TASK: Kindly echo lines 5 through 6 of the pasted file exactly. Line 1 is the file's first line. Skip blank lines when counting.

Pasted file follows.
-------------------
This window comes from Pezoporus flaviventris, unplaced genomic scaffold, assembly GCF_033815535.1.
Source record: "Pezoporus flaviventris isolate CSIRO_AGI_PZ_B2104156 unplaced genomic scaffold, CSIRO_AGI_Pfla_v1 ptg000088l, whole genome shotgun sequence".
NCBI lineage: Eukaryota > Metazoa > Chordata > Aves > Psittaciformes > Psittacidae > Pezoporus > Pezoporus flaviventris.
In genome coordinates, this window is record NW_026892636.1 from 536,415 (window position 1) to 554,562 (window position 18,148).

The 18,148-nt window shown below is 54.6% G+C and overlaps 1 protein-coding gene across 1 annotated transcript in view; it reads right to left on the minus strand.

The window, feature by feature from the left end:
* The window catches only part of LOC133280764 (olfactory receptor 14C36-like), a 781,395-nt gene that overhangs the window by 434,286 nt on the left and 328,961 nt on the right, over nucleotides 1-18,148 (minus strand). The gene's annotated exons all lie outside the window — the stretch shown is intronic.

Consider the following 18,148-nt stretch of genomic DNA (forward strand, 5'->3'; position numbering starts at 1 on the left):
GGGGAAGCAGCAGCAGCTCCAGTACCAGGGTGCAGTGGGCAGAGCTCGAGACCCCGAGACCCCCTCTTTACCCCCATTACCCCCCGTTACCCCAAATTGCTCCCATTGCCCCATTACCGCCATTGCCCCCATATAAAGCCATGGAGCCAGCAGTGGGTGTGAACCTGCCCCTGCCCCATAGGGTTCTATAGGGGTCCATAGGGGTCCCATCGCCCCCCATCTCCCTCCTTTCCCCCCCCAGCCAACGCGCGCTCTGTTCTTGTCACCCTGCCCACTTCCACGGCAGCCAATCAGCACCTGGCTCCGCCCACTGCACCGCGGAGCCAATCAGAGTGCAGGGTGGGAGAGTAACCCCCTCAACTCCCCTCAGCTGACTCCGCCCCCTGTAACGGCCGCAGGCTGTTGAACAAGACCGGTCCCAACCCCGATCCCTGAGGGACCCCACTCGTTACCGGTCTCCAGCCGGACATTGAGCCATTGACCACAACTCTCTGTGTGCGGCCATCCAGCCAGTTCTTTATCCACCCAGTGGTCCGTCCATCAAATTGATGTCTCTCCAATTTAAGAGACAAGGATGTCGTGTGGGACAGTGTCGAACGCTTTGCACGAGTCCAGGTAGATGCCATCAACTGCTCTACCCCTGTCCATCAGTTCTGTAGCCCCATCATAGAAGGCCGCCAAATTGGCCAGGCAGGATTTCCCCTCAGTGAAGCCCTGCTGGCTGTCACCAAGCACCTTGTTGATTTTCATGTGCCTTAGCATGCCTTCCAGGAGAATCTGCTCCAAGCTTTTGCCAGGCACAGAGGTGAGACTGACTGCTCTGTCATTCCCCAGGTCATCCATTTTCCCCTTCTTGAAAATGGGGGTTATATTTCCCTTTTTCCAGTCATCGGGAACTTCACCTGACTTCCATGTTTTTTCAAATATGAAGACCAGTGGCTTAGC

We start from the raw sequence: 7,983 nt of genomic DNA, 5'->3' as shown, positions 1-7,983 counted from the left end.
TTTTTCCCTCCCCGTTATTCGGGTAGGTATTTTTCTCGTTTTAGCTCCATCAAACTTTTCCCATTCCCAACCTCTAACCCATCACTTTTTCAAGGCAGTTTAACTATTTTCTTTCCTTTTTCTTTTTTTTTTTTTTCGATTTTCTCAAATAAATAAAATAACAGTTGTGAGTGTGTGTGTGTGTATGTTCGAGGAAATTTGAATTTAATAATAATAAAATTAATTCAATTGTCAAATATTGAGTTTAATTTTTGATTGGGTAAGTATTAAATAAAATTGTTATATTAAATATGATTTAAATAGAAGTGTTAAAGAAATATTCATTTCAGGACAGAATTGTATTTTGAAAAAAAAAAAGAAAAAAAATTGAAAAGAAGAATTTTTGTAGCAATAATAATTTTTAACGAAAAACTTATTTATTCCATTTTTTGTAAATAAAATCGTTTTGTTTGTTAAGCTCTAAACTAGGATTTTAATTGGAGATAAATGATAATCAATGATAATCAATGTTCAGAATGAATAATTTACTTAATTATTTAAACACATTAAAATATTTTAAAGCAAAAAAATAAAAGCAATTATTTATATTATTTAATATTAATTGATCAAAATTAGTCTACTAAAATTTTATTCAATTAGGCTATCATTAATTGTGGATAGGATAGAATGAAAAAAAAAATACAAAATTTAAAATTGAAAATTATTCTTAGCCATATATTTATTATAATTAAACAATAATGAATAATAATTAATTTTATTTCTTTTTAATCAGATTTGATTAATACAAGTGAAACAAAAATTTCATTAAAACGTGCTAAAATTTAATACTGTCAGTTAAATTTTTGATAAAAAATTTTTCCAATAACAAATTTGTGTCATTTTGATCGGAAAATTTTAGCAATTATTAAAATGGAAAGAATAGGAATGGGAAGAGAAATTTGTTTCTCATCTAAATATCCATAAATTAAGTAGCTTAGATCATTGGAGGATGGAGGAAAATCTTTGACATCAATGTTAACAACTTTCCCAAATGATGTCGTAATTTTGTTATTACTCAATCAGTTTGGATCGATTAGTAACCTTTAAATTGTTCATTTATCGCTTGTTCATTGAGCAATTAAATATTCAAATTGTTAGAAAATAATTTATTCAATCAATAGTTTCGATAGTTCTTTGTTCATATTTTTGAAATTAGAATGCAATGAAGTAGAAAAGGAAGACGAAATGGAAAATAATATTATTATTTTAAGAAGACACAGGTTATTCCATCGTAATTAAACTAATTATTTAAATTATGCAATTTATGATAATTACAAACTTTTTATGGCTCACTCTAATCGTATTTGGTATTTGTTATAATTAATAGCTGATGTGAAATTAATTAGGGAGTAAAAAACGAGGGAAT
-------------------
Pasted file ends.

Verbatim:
The 18,148-nt window shown below is 54.6% G+C and overlaps 1 protein-coding gene across 1 annotated transcript in view; it reads right to left on the minus strand.

The window, feature by feature from the left end: